HR 1313, now rapidly making its way through the U.S. Congress, would eviscerate the Genetic Information Nondiscrimination Act. It would exempt employer “workplace wellness” programs from GINA and the Americans with Disabilities Act.
OUR friend Julie died of ovarian cancer several years ago. In her wake she left family and friends heartbroken, but also angry, because her death was completely unnecessary.
While Julie beat breast cancer in her thirties, she decided to forgo genetic testing despite a familial history of breast and ovarian cancer. While genetic testing was fairly new, it was her fear of losing her job or insurance that drove her decision. With a special-needs child at home, the risk of losing insurance was worse than the risk of a second cancer.
In the 1990s, as discoveries between genetic markers and diseases became clear, insurance companies and employers could use an individual’s genetic information to deny employment and coverage over concern that he or she would become sick.
However, a genetic mutation is only one indicator of future illness. Many will get cancer or other diseases with no known inherited genetic connection.
Julie’s fears proved deadly. In 2003, Julie was diagnosed with ovarian cancer … and a mutation in the breast cancer gene BRCA1. Had she known earlier, surgical interventions to prevent cancer would likely have been successful and Julie might very well still be with us.
In great part to preclude stories like Julie’s from being repeated, Congress passed the Genetic Information Nondiscrimination Act (GINA) in 2008. GINA ensures that people can learn genetic information essential to their health without fear of repercussions in employment or loss of insurance coverage.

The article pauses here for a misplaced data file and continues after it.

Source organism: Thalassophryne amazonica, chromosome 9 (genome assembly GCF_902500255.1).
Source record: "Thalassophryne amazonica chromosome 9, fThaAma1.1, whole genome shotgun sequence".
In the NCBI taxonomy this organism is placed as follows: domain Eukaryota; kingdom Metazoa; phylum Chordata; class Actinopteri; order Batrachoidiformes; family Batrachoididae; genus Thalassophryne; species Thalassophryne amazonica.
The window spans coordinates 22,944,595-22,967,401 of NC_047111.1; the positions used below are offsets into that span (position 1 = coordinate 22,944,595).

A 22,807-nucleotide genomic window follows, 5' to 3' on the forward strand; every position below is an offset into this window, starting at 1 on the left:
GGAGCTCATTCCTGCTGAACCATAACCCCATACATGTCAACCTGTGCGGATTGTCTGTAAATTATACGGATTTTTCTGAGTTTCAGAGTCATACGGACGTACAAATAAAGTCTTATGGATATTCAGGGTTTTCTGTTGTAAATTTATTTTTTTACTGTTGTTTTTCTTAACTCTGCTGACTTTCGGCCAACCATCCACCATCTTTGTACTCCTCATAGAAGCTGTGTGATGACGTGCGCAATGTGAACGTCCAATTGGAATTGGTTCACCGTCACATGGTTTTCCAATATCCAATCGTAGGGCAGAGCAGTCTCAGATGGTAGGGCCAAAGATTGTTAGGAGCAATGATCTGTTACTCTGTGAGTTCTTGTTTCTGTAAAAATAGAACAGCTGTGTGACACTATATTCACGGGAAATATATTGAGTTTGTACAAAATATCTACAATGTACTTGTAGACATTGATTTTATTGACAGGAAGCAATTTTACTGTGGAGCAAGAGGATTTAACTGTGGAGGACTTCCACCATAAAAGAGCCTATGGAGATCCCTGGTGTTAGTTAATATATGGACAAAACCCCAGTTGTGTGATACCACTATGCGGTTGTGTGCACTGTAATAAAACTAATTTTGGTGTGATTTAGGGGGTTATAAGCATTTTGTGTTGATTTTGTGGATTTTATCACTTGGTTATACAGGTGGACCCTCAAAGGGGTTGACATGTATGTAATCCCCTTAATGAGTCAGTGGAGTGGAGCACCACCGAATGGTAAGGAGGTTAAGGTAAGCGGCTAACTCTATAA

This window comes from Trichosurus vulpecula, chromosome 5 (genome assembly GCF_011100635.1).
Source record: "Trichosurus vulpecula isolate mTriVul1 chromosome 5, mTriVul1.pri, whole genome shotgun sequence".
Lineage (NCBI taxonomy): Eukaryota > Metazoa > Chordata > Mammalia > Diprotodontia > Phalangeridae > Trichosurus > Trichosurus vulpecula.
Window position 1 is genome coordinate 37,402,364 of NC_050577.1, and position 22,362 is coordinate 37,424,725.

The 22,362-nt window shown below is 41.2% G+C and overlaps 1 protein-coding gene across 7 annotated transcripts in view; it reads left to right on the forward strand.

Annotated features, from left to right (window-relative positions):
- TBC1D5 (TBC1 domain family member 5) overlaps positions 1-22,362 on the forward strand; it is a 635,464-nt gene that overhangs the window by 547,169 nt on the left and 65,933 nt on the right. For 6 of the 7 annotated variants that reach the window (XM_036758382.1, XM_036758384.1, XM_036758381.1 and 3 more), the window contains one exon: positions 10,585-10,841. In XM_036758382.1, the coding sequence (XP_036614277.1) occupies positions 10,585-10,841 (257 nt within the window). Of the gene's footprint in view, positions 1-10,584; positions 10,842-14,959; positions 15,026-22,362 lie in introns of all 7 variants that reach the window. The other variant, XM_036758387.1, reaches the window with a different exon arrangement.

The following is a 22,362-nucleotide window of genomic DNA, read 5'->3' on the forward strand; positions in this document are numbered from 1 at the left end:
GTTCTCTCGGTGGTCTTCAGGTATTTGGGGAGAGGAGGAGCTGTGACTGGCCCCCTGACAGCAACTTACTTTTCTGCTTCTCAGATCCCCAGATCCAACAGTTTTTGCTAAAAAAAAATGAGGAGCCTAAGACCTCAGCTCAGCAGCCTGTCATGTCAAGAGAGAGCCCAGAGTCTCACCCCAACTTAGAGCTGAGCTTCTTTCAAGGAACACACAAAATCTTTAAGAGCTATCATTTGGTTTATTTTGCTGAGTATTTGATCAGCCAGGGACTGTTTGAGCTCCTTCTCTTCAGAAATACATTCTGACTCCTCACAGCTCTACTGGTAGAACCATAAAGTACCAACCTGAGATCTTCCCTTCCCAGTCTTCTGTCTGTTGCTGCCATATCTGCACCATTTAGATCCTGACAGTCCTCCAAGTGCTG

And with GINA enacted, it was safe for women to gain this genetic information that helped save lives.
We write together today because the security provided by GINA is in danger.
HR 1313, now rapidly making its way through the U.S. Congress, would eviscerate GINA. It would exempt employer “workplace wellness” programs from GINA and the Americans with Disabilities Act. A “wellness program” seems innocent enough, but HR 1313 provides that an employee can be required to undergo and share the results of genetic testing of themselves or family members. Employers could even sell the genetic information for marketing purposes.
In essence, HR 1313 would allow employers to coerce employees into “volunteering” for such “wellness programs” by imposing penalties of up to 30 percent of the cost of health insurance on employees who decline.
Each of us has 20,000 genes, and chances are that someday genetic links to illness will be found in each of us. In principle, knowing these connections will enable us — or our children and grandchildren — to reduce our risk of serious illness. This is the hope of individualized medicine.
But this hope will die if HR 1313 goes forward. Lifesaving research in genetics will be useless if people are afraid to access it. And more preventable deaths, like Julie’s, will occur as people refuse to learn of their genetic information that could save their lives.
Moreover, the perception that their genetic information might be misused by their employers or insurers is likely to scare people from sharing their genetic information to advance medical research. Without access to this information, the vision of personalized treatments for cancer and other debilitating and life threatening conditions may never be realized.
In 2008, GINA passed Congress with only one dissenting vote and was signed by President George W. Bush. Please let your members of Congress know that the current federal protections surrounding genetic information should remain in place. We all have the right to lifesaving information without fear of losing our jobs or insurance.
Let’s continue to translate genetics research into saving lives.